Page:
| Leonardo/ISASTwith Arizona State University

Gloria Florez

Artistat Gloria Florez Studio
Gloria Florez
Focus area: Environmental Art, Eco Art, Land Art

Gloria Florez is a Colombian-Australian artist whose creative journey intertwines with a profound commitment to environmental stewardship. With a Bachelor of Visual Arts (BVA) and a Master of Fine Arts (MFA) by research from the University of Sydney, alongside a BVA Honours from the National Art School Sydney, Gloria's academic foundation seamlessly merges with her passion for the natural world.
Since her graduation in 2015, Gloria has embarked on an exploration of the intersection between art, science, and conservation. Her art practice serves as a canvas upon which she paints narratives of environmental urgency, drawing attention to the delicate balance between humanity and nature.
Nestled within the Garigal Country on the Western Foreshores of Pittwater, Australia, Gloria's life unfolds amid the eucalyptus forests and the rhythmic dance of wind, rain, tides, and fire seasons, finding both inspiration and purpose.
Central to Gloria's artistic mission is The Forest Ambassadors Project, initiated in 2019 as a collaborative effort to cultivate environmental awareness and activism. This ongoing endeavour has garnered recognition in Australia the BigCi Environmental Award, in California the Leonardo at Djerassi Residency, and in Taiwan at the International Biennial for Paper Fibre Art EARTH SPEAK: Giving Voice to Paper.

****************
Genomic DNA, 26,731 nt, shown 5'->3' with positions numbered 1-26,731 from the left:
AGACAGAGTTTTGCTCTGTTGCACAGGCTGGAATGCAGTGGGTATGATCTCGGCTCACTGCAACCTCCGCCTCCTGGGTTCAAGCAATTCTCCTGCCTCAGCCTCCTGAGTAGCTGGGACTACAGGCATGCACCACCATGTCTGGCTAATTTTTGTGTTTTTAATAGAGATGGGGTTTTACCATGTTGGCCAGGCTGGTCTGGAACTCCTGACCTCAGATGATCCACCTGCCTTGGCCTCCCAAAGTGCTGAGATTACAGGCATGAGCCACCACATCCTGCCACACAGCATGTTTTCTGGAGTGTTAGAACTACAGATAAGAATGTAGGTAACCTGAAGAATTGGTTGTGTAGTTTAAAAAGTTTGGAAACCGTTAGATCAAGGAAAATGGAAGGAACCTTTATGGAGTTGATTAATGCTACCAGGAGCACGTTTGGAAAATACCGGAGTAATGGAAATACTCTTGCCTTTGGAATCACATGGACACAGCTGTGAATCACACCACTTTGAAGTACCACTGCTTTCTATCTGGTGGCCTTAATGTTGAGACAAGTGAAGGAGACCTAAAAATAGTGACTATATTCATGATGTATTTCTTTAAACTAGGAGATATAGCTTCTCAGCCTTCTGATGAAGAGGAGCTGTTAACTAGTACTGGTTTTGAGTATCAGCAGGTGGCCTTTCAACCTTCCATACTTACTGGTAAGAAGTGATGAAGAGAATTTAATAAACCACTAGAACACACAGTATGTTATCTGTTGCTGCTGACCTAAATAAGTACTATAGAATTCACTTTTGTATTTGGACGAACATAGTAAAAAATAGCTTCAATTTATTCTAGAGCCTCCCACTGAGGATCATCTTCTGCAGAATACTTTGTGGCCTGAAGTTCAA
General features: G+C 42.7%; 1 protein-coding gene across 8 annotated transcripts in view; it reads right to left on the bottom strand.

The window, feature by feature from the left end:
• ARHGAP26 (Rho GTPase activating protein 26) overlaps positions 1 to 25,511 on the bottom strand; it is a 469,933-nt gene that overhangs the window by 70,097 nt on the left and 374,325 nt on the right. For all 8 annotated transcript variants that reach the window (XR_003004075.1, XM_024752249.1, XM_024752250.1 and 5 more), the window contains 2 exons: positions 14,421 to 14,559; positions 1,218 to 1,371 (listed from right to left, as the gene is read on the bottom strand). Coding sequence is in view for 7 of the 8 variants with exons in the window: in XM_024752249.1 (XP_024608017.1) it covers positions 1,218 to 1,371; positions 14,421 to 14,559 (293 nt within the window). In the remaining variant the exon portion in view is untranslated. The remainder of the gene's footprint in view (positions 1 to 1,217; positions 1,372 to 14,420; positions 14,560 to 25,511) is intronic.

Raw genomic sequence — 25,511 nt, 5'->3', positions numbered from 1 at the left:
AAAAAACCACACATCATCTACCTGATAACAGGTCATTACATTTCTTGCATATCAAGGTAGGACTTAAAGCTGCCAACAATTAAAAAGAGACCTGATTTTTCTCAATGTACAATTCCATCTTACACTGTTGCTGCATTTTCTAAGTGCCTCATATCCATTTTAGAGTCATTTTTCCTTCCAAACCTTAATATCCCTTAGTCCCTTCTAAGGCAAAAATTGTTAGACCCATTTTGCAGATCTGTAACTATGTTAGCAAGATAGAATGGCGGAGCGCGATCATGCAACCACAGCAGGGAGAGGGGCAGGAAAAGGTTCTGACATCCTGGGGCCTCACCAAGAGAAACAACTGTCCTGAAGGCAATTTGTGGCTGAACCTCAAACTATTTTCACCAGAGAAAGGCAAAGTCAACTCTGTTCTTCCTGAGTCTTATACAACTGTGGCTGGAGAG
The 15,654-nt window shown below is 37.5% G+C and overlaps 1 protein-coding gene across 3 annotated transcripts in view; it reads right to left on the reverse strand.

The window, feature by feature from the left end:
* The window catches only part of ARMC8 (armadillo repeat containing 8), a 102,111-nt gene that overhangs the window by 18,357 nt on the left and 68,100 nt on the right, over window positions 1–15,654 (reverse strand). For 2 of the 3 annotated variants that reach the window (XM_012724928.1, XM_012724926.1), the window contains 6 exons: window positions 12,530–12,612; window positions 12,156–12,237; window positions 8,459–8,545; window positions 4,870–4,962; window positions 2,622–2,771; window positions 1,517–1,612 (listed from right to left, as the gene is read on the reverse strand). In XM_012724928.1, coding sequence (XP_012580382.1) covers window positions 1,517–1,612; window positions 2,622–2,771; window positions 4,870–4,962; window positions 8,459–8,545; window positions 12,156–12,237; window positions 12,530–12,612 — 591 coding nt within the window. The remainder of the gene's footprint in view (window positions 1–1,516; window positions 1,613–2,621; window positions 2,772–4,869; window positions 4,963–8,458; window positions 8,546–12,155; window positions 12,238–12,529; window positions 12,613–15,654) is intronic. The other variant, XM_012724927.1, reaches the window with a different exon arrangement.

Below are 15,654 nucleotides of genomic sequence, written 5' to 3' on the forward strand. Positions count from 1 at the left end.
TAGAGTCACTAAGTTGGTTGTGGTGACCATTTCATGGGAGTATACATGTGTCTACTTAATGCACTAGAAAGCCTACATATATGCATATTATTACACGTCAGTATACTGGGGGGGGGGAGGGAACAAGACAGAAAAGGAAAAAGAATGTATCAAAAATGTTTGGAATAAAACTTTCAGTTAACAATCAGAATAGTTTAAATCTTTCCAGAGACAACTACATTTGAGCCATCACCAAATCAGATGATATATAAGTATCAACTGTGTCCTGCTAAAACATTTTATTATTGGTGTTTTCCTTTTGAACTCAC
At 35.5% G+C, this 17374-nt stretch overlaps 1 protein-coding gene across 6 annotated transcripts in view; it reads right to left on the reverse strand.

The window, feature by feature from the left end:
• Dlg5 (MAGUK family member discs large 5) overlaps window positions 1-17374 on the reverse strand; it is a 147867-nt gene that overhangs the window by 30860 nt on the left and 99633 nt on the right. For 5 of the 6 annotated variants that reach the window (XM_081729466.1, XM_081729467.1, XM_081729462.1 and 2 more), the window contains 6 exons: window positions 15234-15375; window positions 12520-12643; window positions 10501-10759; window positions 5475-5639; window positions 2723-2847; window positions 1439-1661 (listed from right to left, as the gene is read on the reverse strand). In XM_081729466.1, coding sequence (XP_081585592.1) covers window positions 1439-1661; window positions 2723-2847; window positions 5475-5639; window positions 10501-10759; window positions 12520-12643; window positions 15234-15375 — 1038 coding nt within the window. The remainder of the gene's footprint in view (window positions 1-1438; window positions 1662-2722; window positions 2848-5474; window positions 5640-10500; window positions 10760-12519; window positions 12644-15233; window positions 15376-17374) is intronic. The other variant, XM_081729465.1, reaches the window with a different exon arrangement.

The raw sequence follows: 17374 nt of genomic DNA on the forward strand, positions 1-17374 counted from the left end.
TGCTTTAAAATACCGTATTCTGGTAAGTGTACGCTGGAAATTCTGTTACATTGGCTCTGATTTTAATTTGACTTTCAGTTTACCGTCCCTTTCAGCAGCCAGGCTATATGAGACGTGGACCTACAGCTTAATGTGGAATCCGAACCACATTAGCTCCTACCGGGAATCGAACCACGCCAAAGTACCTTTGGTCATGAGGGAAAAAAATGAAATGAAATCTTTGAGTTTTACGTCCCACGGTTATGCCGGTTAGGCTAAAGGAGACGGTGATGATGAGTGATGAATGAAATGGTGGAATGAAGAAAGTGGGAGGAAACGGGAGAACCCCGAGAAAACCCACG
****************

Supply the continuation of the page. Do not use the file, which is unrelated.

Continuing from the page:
As an artist and environmentalist, Gloria endeavours to weave a tapestry of connection, uniting diverse communities under the banner of environmental stewardship. From traditional custodians to children, artists to scientists, her work resonates across boundaries, fostering dialogue and action in the pursuit of a thriving natural world.

Journal Articles:
Leonardo Gallery

Leonardo@Djerassi 2023: Gallery

June 2024



A little over a week has passed since my arrival at the Leonardo@Djerassi Residency. As I began unpacking my eucalyptus forest-like installation, a question that has long intrigued me, even before departing from Australia, continues to resonate in my mind: why and how has the Australian Blue Gum (Eucalyptus Globulus) become so prevalent in California's landscape? Despite its non-native status, this tree species has deeply ingrained itself within the fabric of both California's culture and its physical environment, while also being associated with the ferocity of the state's bushfires.